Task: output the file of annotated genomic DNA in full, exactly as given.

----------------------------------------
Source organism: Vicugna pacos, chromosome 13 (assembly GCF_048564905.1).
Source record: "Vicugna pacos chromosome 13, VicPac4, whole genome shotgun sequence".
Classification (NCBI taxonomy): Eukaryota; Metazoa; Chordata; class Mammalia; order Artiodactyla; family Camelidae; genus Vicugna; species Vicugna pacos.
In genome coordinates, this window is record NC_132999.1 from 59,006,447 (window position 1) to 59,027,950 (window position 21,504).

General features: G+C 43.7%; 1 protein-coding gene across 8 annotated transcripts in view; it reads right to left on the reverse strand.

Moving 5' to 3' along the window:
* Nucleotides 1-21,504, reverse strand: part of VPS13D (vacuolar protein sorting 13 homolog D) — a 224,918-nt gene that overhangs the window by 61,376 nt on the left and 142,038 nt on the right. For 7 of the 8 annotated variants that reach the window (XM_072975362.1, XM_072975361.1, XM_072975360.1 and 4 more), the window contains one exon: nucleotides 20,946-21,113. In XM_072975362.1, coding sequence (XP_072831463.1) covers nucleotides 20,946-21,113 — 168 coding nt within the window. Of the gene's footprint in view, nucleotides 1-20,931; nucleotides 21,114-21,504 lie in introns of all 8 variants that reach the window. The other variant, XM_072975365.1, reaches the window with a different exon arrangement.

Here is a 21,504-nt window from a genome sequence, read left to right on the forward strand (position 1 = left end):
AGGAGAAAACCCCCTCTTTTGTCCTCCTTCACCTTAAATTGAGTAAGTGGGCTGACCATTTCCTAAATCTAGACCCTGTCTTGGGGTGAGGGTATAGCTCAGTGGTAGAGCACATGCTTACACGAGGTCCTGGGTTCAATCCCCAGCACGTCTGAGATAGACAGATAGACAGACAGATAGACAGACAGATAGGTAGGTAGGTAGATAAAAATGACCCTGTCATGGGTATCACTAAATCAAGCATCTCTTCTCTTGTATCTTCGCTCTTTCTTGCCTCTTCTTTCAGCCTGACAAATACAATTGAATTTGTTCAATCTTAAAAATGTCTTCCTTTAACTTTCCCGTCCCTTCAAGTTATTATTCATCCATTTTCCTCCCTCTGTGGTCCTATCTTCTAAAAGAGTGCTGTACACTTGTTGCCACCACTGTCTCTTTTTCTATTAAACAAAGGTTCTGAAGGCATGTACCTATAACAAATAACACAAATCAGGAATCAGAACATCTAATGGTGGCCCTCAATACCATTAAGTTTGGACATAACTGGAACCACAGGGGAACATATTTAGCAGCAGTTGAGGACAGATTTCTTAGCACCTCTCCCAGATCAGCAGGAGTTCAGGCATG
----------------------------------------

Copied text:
Source organism: Vicugna pacos, chromosome 13 (assembly GCF_048564905.1).
Source record: "Vicugna pacos chromosome 13, VicPac4, whole genome shotgun sequence".
Classification (NCBI taxonomy): Eukaryota; Metazoa; Chordata; class Mammalia; order Artiodactyla; family Camelidae; genus Vicugna; species Vicugna pacos.
In genome coordinates, this window is record NC_132999.1 from 59,006,447 (window position 1) to 59,027,950 (window position 21,504).

General features: G+C 43.7%; 1 protein-coding gene across 8 annotated transcripts in view; it reads right to left on the reverse strand.

Moving 5' to 3' along the window:
* Nucleotides 1-21,504, reverse strand: part of VPS13D (vacuolar protein sorting 13 homolog D) — a 224,918-nt gene that overhangs the window by 61,376 nt on the left and 142,038 nt on the right. For 7 of the 8 annotated variants that reach the window (XM_072975362.1, XM_072975361.1, XM_072975360.1 and 4 more), the window contains one exon: nucleotides 20,946-21,113. In XM_072975362.1, coding sequence (XP_072831463.1) covers nucleotides 20,946-21,113 — 168 coding nt within the window. Of the gene's footprint in view, nucleotides 1-20,931; nucleotides 21,114-21,504 lie in introns of all 8 variants that reach the window. The other variant, XM_072975365.1, reaches the window with a different exon arrangement.

Here is a 21,504-nt window from a genome sequence, read left to right on the forward strand (position 1 = left end):
AGGAGAAAACCCCCTCTTTTGTCCTCCTTCACCTTAAATTGAGTAAGTGGGCTGACCATTTCCTAAATCTAGACCCTGTCTTGGGGTGAGGGTATAGCTCAGTGGTAGAGCACATGCTTACACGAGGTCCTGGGTTCAATCCCCAGCACGTCTGAGATAGACAGATAGACAGACAGATAGACAGACAGATAGGTAGGTAGGTAGATAAAAATGACCCTGTCATGGGTATCACTAAATCAAGCATCTCTTCTCTTGTATCTTCGCTCTTTCTTGCCTCTTCTTTCAGCCTGACAAATACAATTGAATTTGTTCAATCTTAAAAATGTCTTCCTTTAACTTTCCCGTCCCTTCAAGTTATTATTCATCCATTTTCCTCCCTCTGTGGTCCTATCTTCTAAAAGAGTGCTGTACACTTGTTGCCACCACTGTCTCTTTTTCTATTAAACAAAGGTTCTGAAGGCATGTACCTATAACAAATAACACAAATCAGGAATCAGAACATCTAATGGTGGCCCTCAATACCATTAAGTTTGGACATAACTGGAACCACAGGGGAACATATTTAGCAGCAGTTGAGGACAGATTTCTTAGCACCTCTCCCAGATCAGCAGGAGTTCAGGCATG